Measuring Children and Young People's Subjective Wellbeing
While we have very good national data on the wellbeing of adults, the national statistics on children and young people’s wellbeing in the UK, is not collected regularly, or nationally.
A key role for the What Works Centre for Wellbeing is to create robust, consistent wellbeing measures that can be used with confidence for different purposes and groups in the UK. With this project, we have developed a framework to measure the subjective wellbeing of children and young people, an area with growing national interest, particularly as a result of Covid-19.
The Measures Bank is a searchable database of measures, a resource for policy makers and practitioners to identify appropriate measures for children’s wellbeing for use in their specific context. This bank of measures is being developed through a Rapid Evidence Assessment (REA) methodology to identify, collate and appraise the quality of existing measures.
Measures Bank User Guide
This User Guide is designed to help you understand and use the Measures Bank. It is for academic and technical audiences who are familiar with how to conduct wellbeing measurement projects. It aims to provide guidance on what is important when measuring children and young people’s wellbeing specifically, and how to use the children and young people’s wellbeing measures bank.
In this paper we provide an overview of what children and young people’s wellbeing is. We outline the differences between objective and subjective measures of wellbeing, as well as providing definitions for the various constructs and terminology that is used to describe different concepts associated with subjective wellbeing from the literature, and how this can be applied to children and young people.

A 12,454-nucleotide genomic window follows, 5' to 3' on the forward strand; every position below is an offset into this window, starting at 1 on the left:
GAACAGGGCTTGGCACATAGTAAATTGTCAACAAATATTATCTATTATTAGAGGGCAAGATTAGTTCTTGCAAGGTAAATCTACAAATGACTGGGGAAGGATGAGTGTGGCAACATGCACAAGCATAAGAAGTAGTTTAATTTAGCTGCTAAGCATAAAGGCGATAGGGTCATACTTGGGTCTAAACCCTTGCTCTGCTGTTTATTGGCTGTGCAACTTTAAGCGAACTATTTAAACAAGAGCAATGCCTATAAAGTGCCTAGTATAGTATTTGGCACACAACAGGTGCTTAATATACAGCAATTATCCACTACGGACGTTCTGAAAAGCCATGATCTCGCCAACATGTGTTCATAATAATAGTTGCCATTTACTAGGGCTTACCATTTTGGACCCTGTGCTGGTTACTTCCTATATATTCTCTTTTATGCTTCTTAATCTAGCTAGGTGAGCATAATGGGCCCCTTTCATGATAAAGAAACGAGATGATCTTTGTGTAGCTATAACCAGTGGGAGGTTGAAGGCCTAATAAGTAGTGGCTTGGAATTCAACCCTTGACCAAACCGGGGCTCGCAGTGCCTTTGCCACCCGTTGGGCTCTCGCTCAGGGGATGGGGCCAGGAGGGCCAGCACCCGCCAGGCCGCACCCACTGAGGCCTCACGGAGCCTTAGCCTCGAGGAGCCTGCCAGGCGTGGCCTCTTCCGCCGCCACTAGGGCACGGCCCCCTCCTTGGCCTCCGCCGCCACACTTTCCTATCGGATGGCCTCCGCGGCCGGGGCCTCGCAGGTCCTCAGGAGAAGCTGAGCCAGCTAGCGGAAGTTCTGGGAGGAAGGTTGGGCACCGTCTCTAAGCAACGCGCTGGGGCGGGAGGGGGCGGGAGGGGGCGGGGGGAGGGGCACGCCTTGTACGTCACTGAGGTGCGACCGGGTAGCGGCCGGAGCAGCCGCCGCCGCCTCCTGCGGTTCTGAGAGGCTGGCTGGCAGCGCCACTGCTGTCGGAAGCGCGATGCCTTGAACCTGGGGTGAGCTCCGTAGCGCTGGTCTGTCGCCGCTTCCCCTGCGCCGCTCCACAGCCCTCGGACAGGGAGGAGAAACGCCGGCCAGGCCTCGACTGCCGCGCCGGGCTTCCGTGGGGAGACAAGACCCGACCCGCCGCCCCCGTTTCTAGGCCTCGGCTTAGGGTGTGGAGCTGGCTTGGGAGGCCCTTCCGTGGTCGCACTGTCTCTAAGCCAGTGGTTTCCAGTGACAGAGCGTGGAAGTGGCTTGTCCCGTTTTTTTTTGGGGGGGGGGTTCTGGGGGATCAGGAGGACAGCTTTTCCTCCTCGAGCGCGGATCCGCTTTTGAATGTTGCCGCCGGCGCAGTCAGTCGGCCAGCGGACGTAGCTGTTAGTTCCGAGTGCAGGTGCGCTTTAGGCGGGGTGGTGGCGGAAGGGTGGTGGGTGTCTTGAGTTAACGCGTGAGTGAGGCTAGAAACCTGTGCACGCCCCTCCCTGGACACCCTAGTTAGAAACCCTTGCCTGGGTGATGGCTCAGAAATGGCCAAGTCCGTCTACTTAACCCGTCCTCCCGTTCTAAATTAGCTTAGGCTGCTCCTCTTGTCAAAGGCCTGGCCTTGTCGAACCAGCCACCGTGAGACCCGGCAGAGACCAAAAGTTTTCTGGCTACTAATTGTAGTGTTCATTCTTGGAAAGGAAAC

We also outline why we believe that measuring children and young people’s subjective wellbeing is important, not only for its ability to inform policy and practical decisions that impact on the lives of children in the UK, but because there is validity in asking young people themselves how they are doing.
Help us keep this measures bank up-to-date
You will notice that several measures have incomplete information for some of the fields. The Rapid Evidence Assessment allowed us to quickly identify multiple instruments to measure children and young people’s subjective wellbeing and few of their basic characteristics, such as the author and date of creation. However, this methodology does not lend itself to rapidly and systematically fill in all the more detailed fields of information about each metric, fields that ultimately will be crucial to critically assess how good the measures are.
We will continue to compile the information as long as our resources allow us, for instance, to cross-check targeted literature reviews. In parallel, should you have some of this lacking information at hand or if you wish to suggest amendments or updates to the current information, you are welcome to do so by filling in the corresponding fields of this form (which closely follows the structure of the bank). Please use a different form for each metric you would like to edit. Practitioners and the research community will be enormously benefited with your contribution.
Children and Young People's Measures: ONS4 evaluations and beyond
Since 2019, we have begun to search for impact evaluations more systematically, starting with our Rapid Evidence Assessment of wellbeing impact evaluations that use the ONS4 personal wellbeing measures. We’ve now sifted through some of the studies originally excluded from our review. Many of them are evaluations of interventions delivered outside of the UK, aimed at children and young people, use a wide range of wellbeing measures to report impact.